I was really interested to read Lyn Gardner’s opinion piece last month in The Stage online titled: ‘Drama training must adapt to help shatter theatre’s class ceiling’.
She speaks about how working-class actors and aspiring actors have a difficult time breaking into the profession and the many obstacles they must overcome from the very start of the acting journey. Sadly, these challenges boil down to money and lack of privilege which ultimately for many stop them from reaching and fulfilling their acting dream.
In my opinion, we need to smash through this class ceiling, and quickly.
We must remember that it isn’t only those with money who have talent. Talent comes from all pockets within our society - from all over the country, all backgrounds, genders and cultures.
Class, as we know, is an issue in theatre. We need to try to change this. We need to ensure theatre and the Arts are inclusive and not dominated and run by the privileged, who in turn only give fellow middle-class actors et al. the opportunity of getting ahead.
Right from the get-go, drama school can be tough for those coming from a working-class background. Auditions alone can be expensive. Add to that the cost of call backs, travel fares, accommodation, food and more. It can be quite daunting.
LAMDA is certainly moving in the right direction in terms of cutting first audition fees by 75% to £12. Wouldn’t it be great for others to follow suit, or even cut them altogether?
If you get into drama school there can be the additional stress of finding rent, a new job to pay your way, staying on top of your training, more auditions. It’s easy to see why those who don’t have the financial support that their middle-class counterparts have struggle and give up on their acting careers before they’ve even got going.
If they do break into the Arts, unfortunately there often appears to be more hoops to jump through. Quite often they may be typecast as working-class characters or are given very limited roles – perhaps because of their upbringing or even their accent. They get pigeon-holed into stereotypical roles through no fault of their own. This in turn means that they receive a very limited salary.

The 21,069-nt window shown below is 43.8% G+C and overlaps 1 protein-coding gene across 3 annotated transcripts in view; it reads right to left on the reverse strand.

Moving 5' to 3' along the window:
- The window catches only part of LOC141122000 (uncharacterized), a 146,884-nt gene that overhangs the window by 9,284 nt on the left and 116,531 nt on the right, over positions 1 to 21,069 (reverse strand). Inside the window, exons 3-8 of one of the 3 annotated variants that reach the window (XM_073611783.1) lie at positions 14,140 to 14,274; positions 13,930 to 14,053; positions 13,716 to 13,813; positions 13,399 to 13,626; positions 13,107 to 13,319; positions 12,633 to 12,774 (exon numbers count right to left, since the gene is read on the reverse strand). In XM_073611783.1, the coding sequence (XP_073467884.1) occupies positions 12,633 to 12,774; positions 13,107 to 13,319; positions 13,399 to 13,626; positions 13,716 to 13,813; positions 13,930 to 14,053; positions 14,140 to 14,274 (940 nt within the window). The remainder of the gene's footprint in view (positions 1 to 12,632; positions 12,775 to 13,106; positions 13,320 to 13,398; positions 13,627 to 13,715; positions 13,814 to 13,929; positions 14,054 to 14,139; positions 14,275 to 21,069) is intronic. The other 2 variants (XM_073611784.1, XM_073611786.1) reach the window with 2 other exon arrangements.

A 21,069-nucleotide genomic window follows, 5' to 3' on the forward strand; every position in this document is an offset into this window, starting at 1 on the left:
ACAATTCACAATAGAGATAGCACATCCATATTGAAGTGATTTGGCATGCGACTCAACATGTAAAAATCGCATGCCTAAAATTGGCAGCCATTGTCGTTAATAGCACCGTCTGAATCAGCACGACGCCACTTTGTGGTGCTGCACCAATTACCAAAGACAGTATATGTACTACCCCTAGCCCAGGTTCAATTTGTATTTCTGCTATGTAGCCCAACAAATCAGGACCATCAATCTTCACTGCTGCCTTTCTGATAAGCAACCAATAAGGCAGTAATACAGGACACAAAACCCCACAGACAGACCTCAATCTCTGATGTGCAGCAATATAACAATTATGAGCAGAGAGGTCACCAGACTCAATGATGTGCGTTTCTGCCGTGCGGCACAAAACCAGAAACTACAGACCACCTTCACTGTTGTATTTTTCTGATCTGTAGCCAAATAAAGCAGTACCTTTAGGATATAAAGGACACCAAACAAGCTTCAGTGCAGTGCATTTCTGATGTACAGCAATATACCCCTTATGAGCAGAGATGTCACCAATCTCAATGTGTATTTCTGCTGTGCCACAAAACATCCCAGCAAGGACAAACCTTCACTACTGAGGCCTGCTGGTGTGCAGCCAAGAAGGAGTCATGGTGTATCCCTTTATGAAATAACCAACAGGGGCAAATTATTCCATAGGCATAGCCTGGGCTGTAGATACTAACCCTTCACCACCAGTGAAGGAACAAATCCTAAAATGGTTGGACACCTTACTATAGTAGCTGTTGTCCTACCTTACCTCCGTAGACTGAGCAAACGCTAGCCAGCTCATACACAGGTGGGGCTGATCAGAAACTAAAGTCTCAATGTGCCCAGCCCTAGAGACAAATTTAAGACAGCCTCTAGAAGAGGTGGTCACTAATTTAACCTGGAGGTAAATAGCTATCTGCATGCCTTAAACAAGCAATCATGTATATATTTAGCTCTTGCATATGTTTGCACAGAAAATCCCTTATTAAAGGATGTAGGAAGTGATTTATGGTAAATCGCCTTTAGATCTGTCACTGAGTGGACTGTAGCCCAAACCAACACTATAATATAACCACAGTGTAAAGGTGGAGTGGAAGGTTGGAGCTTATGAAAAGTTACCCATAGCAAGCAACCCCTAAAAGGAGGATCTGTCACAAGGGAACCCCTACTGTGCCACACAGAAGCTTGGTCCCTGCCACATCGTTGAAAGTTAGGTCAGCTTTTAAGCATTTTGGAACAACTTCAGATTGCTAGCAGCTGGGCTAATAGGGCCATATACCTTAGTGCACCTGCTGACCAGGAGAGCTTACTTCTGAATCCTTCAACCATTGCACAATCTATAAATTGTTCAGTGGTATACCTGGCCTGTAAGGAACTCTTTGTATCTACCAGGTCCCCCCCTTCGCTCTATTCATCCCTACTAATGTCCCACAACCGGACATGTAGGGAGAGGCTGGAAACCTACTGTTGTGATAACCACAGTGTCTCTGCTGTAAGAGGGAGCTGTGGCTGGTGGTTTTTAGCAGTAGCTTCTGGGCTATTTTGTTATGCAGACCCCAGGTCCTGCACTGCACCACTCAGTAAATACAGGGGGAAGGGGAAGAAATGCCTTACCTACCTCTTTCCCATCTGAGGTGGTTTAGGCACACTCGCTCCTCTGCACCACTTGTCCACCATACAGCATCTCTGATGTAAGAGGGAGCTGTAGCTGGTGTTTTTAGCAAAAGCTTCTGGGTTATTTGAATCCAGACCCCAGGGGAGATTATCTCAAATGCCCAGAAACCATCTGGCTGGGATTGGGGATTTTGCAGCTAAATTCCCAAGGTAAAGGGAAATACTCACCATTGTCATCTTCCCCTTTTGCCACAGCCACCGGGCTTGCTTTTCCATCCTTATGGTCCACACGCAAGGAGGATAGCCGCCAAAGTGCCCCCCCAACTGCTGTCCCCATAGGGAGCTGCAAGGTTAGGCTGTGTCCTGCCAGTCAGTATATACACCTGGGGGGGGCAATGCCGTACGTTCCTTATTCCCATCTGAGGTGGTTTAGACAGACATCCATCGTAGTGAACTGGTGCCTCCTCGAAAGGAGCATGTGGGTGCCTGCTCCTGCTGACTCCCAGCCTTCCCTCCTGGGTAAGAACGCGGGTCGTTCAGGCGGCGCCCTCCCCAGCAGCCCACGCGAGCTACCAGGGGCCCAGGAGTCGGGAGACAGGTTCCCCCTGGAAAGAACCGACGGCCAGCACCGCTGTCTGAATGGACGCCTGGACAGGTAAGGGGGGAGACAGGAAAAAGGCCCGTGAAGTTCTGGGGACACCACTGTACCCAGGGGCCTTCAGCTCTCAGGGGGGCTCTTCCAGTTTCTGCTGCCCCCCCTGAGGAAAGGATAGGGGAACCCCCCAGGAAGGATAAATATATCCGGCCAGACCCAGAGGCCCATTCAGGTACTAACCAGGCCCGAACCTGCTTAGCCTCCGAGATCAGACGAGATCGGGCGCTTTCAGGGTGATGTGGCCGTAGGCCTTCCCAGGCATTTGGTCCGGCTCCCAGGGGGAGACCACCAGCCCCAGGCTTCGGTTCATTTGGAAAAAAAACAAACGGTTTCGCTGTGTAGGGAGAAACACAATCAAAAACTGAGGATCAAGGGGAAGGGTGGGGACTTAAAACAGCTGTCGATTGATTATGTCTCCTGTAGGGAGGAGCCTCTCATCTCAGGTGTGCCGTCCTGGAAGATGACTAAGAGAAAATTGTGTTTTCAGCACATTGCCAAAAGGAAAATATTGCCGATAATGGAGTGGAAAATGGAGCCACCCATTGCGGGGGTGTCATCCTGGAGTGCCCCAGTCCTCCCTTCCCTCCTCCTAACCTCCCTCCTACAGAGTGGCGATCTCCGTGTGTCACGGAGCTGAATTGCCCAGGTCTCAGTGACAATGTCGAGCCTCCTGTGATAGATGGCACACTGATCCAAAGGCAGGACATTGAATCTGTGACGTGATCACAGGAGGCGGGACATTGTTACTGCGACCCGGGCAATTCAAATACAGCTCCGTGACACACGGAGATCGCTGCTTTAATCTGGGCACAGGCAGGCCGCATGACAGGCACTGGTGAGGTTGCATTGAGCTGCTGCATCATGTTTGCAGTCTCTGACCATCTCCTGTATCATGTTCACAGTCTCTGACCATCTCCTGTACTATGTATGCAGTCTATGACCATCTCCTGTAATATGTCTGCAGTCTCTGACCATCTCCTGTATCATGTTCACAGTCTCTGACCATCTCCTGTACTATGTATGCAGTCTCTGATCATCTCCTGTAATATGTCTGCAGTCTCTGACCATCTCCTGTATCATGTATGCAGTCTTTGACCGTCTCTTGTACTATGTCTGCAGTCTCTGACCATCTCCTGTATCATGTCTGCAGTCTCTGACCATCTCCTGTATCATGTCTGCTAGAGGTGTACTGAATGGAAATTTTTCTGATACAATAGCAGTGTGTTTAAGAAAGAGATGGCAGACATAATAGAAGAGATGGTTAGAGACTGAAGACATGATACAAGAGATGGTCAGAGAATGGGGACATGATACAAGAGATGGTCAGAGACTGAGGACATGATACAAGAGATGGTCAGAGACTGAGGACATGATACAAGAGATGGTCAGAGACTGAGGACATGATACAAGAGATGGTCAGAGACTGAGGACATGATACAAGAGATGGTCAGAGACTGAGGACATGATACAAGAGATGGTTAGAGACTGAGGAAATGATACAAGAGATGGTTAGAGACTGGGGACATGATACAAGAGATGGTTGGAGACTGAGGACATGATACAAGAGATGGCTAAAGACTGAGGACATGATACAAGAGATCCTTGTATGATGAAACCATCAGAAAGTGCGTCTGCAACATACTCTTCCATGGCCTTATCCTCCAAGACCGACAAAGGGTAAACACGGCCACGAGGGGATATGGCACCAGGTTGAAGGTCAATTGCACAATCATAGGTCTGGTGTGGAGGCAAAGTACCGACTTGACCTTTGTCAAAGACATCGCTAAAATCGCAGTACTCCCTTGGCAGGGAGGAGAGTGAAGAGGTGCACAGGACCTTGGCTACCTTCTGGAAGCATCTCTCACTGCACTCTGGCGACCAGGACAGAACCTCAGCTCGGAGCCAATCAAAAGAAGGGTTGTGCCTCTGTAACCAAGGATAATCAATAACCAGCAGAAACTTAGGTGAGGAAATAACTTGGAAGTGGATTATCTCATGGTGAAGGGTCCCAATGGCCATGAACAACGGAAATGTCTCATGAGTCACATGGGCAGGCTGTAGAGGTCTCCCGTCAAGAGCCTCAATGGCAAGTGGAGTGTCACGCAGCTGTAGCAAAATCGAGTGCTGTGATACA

In Gardner’s opinion she states that according to research via Equity: “Only one in 50 actors earn more than £20,000 a year.”
I understand completely why actors from working-class backgrounds become deterred from pursuing an acting career. It is such a shame because just think of the huge breadth of experience and new excitement, ideas and perspectives, these individuals would bring to the industry. It means that only a very small chunk of society is currently being represented which is so damaging and a huge waste to all the available talent out there.
There are of course some brilliant actors who have come from working class backgrounds and have gone on to do some truly amazing things, including: Anne-Marie Duff and James McAvoy.
But there is, however, a true imbalance right now, which we need to look at seriously.
With the cuts to the Arts and to education, we must do more to spread the word about any initiatives, workshops etc available in arts centres, from theatre companies etc - both from an audience and actor perspective. If we can be proactive let’s really go for it.
We continually try to do our bit by bringing professional theatre to our hometown of Milton Keynes and giving opportunities to those interested in becoming an actor, whoever they are and wherever they are from. We pride ourselves on giving people their first step into professional work. We pay them too! From what we see daily on social media and various forums we are apparently quite rare as we also pay expenses and digs and we pay quickly.
If we can do it so can others. It takes work to find the money of course, a great deal of work. We are often working for months ourselves (without pay) on grant applications, finding sponsorship or developing other income streams to fund our projects. We think it is worth it though. There are too many job adverts offering “exposure and experience” but never any pay. Often the excuse is “We have very little budget and we are keeping costs down” yet money is found for other things, but never to pay actors. We also pride ourselves on giving everyone a good experience, so new actors learn from more experienced actors and work with a truly wonderful creative team who are happy to mentor and give advice. As Hillary Clinton once stated: "Talent is everywhere, but opportunity is not." This has never been truer than now in theatre.